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Mayor Bill de Blasio

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The death of a 6-year-old boy in Harlem this week set off alarms at City Hall about the ability of New York’s Administration for Children's Services to care for at-risk children.

Zymere Perkins was determined to have been beaten to death with a broomstick by his troubled mother’s hulking boyfriend Ryshiem Smith. Reports indicate that five different ACS workers had been called to the Geraldine Perkin’s home in regards to possible incidents of child abuse dating back to 2010; in at least three cases the allegations of abuse were confirmed.

“How could they miss repeated child abuse?” Randi Mandelbaum, clinical professor of law and director of the Child Advocacy Clinic at Rutgers Law School said to Metro.

“It looks like they brought in a lot of different entities that should have realized what was going on,” Mandelbaum said. She pointed out that many of these case-workers are not social workers and may very well lack the expertise to determine how something should be handled.


“I think more expertise and training is needed overall, she said. They are making life and death decisions.”

With child welfare Commissioner Gladys Carrion, who had expressed deep regret over the incident, by de Blasio’s side, several actions were announced to try and make immediate fixes to the apparently broken system.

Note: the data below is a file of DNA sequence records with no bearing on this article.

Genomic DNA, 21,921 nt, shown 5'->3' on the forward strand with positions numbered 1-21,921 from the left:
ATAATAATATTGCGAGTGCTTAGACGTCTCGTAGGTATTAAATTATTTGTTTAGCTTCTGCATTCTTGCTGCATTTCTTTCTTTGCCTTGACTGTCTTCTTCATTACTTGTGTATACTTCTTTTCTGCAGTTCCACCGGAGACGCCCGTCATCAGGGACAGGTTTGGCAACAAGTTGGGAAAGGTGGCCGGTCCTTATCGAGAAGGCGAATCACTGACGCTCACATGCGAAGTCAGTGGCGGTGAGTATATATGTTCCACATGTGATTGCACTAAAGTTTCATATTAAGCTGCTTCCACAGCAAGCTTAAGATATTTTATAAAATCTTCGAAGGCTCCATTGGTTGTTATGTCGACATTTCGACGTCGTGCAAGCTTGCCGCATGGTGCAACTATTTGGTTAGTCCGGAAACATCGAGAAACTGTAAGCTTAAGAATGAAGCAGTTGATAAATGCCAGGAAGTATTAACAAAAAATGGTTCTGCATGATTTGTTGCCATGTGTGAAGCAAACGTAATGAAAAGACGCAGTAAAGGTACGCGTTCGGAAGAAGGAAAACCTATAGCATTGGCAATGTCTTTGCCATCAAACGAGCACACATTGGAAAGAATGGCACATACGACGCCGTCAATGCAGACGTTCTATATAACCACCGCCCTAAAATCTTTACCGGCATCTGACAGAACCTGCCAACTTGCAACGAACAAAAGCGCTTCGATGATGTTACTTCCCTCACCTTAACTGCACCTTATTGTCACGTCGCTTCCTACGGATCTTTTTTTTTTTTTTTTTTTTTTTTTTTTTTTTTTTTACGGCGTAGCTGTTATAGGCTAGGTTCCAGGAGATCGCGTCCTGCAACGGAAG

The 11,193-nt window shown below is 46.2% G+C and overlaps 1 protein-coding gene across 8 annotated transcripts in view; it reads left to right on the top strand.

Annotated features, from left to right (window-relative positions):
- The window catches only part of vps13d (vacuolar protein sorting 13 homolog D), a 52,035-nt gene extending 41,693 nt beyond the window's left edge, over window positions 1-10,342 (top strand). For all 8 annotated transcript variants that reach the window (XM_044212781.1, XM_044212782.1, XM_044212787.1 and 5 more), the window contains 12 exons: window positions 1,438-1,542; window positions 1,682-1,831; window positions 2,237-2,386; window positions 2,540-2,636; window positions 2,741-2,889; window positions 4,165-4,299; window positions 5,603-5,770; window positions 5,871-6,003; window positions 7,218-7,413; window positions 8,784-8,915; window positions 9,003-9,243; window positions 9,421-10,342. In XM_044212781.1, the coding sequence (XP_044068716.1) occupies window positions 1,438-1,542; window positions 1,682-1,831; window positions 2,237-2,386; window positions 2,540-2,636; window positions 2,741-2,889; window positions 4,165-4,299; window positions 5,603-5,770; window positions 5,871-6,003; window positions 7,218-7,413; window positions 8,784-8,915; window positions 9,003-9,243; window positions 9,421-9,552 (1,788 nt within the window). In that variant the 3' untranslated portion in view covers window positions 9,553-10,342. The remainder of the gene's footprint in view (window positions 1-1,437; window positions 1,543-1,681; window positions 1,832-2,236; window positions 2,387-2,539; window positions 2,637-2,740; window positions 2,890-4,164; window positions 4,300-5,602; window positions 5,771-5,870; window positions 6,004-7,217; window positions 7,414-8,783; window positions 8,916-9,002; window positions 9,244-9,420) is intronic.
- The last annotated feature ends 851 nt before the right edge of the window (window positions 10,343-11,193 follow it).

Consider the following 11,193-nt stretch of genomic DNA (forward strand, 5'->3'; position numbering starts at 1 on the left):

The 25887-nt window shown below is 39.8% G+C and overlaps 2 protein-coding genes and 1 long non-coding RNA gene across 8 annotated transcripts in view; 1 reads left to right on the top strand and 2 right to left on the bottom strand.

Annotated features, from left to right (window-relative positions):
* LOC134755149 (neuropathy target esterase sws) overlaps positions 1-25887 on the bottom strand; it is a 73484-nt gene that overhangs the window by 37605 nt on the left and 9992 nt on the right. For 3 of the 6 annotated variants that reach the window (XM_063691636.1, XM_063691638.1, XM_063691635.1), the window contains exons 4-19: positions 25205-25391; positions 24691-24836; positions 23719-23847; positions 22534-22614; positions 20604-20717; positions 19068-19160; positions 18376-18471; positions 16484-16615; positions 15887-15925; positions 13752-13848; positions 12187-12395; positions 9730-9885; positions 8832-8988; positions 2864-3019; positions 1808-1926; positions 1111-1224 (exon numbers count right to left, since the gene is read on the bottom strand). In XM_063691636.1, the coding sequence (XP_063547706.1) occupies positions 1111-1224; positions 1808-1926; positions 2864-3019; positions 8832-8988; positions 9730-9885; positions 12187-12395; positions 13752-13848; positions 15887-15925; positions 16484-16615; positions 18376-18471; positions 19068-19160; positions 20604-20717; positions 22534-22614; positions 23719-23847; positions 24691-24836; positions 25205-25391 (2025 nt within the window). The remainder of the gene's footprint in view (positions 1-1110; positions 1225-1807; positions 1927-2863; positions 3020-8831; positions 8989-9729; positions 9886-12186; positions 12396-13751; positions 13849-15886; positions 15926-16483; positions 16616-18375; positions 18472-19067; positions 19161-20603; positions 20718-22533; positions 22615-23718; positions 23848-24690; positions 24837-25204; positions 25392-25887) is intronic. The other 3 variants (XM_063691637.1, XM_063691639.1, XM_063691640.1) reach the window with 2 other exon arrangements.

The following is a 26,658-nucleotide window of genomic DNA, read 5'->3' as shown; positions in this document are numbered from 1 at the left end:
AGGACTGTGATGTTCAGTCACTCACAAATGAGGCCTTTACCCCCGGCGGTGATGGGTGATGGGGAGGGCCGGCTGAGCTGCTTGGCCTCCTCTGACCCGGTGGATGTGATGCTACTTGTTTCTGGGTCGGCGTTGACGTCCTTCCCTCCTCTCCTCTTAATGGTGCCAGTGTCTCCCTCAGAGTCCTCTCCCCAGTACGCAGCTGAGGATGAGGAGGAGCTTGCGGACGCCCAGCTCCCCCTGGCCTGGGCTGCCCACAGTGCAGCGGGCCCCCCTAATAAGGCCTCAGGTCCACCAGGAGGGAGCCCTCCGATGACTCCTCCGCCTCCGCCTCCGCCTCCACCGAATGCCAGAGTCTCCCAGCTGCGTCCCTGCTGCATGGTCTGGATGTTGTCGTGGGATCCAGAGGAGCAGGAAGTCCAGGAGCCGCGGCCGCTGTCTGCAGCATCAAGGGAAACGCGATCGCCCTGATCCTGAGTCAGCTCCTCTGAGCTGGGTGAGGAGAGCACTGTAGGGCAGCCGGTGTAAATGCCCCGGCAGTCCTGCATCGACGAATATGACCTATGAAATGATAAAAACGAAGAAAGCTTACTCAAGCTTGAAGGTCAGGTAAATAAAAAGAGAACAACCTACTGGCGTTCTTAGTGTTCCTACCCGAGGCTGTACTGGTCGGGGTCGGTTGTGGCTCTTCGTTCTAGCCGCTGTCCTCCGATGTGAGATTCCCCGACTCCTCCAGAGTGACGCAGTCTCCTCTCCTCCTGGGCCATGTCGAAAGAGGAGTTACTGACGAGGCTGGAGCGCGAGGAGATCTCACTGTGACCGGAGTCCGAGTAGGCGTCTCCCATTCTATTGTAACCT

The reforms include:

  • Requiring agency approval every time a contracted services provider determines that a case should be closed.
  • Creating additional oversight of child protective staffers by teams assembled outside their division.
  • Providing additional in-house training for dealing with suspected physical abuse.
  • New liaisons with the District Attorney’s Office to work with the Department of Education on when student absences should trigger investigations.

“The central question is did something go profoundly wrong here? Yes,” the mayor said. “I want to be very clear the buck stops here.”

The incident might be an indication that the increasing case-load per ACS staffer is too high. According to reports, the average number of cases per child protective agent has increased from 8.2 in 2013 to 10.6 in 2016.

The five workers that responded to the Perkins incidents have been put on desk duty as they await investigations.

It is not yet known how their responsibility in the boy's death will be qualified, but in the past ACS workers have been held accountable when a child dies. In 2013, ACS workers Damon Adams and Chereece Bell were charged with second-degree murder for the abuse and neglect death of 4-year-old Marchella Brett-Pierce. The charges were later dropped.

“Many times, there are warnings, and the question is, what do we do with those warnings?” de Blasio asked.

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